How can I make this script go faster?

Discussion in 'Mac Programming' started by birdmadgirl7, Apr 17, 2014.

  1. birdmadgirl7, Apr 17, 2014
    Last edited by a moderator: Apr 17, 2014

    birdmadgirl7 macrumors newbie

    Joined:
    Apr 17, 2014
    #1
    Hi there!

    So, I made my very first ever script in order to create several thousand QR Codes for my boss. The script works (most of the time) but the problem I’m having is the speed. The script takes 4 seconds to create one code, which is fine except for the fact that we will need to create 75,000 codes at one time. This comes out to a total of 83 hours to create them all! I have a few delays in my script and I have tried taking them out and shortening them but any more alterationds causes the script to not work correctly. :( I’m sure that the script will look super newbish to pros like you guys but any suggestions would be grand.

    The script:

    Code:
    on adding folder items to this_folder after receiving these_items
    	repeat with an_item in these_items
    		tell application "TextEdit"
    			activate
    			open an_item
    			
    			tell application "TextEdit"
    				activate
    			end tell
    			tell application "System Events"
    				keystroke "a" using command down
    			end tell
    			
    			tell application "System Events"
    				keystroke "c" using command down
    			end tell
    			
    			tell application "System Events"
    				keystroke "w" using command down
    			end tell
    			delay 0.25
    			tell application "System Events"
    				keystroke "q" using command down
    			end tell
    			delay 0.25
    			tell application "System Events"
    				keystroke "v" using command down
    			end tell
    			
    			tell application "System Events" to keystroke return
    			delay 0.25
    			
    			tell application "Preview"
    				activate
    			end tell
    			delay 0.25
    			tell application "System Events"
    				keystroke "s" using command down
    			end tell
    			delay 0.25
    			tell application "Preview"
    				activate
    			end tell
    			delay 0.75
    			tell application "System Events" to keystroke return
    			
    			delay 0.5
    			tell application "System Events" to keystroke return
    			delay 0.25
    			tell application "System Events"
    				keystroke "w" using command down
    				delay 0.25
    			end tell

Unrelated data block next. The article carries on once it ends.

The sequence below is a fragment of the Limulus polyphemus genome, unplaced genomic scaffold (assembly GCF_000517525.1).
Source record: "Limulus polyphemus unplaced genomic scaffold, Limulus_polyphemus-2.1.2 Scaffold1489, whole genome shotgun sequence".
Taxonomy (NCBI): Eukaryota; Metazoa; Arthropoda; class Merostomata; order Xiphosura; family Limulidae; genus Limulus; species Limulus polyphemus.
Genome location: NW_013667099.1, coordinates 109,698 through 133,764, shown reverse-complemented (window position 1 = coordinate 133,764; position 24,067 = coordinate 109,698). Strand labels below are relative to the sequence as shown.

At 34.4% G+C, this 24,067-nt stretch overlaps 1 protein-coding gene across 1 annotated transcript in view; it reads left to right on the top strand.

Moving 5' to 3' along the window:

end tell
    	end repeat
    end adding folder items to


    How it works:

    The script relays on a couple factors. The “command q” shortcut triggers another script that makes the QR code, which I did not write:

    Code:
    set the theRes to "300"
    
    display dialog "URL?" default answer "http://www.google.com"
    set the theURL to the text returned of the result
    
    set input to "http://chart.apis.google.com/chart?cht=qr&chs=" & theRes & "x" & theRes & "&chl=" & theURL
    
    set input to quoted form of input
    
    set temp_file to (path to temporary items)
    set temp_name to do shell script "uuidgen"
    set temp_file to (POSIX path of temp_file) & temp_name
    set q_temp_file to quoted form of temp_file
    
    set cmd to "curl -o " & q_temp_file & " " & input
    
    do shell script cmd
    set x to alias (POSIX file temp_file)
    tell application "Finder" to open x

    My script works with this one using a text file that is placed in a folder with the script linked to it. I hope this is making sense, I’m sure it seems backwards and weird. To make a long story short, I need to somehow make this work faster and I am willing to rework the entire thing or go with a new idea entirely. Thanks in advance!

    -Erin
     
  2. chown33 macrumors 604

    Joined:
    Aug 9, 2009
    #2
    Is there a reason you're writing a script for this, rather than using a specialized QR-code making app?

    Thread from 2011:
    http://forums.macrumors.com/showthread.php?t=1167658


    What have you tried?

    More specifically, what have you tried other than writing a script?

    Frankly, writing a script would be my last choice. A simple search using search terms make qr codes from mac shows a lot of results. Did you look at any of them? If so, why were those solutions rejected?

    I also entered search terms qr code into the Mac App Store app, and it found a bunch of apps. The most expensive one costs about $20, but there are plenty of free or 99-centers, too. And some of them have decent ratings.

    If your time in producing a working script isn't worth anything, then the $20 app might be too much. But I'd be checking out the free and 99-centers just to save myself the time in writing the script.
     
  3. birdmadgirl7 thread starter macrumors newbie

    Joined:
    Apr 17, 2014
    #3
    The reason I wrote the script is because of the volume of codes we have to make. There are many fine options for making a couple codes but I have to make 75000 UNIQUE codes at one time and I have to do that several times in a year. Writing a script was not my first thought, I tried many other avenues and this is the only one I have found that will work out for me, short of paying someone to make them for me. The other option I spent the most time on was trying to create a photoshop action or variable but it wasn't possible. No program out there makes that many unique codes at once. Although, I did find that I really liked writing the script! :D
     
  4. chown33, Apr 17, 2014
    Last edited: Apr 17, 2014

    chown33 macrumors 604

    Joined: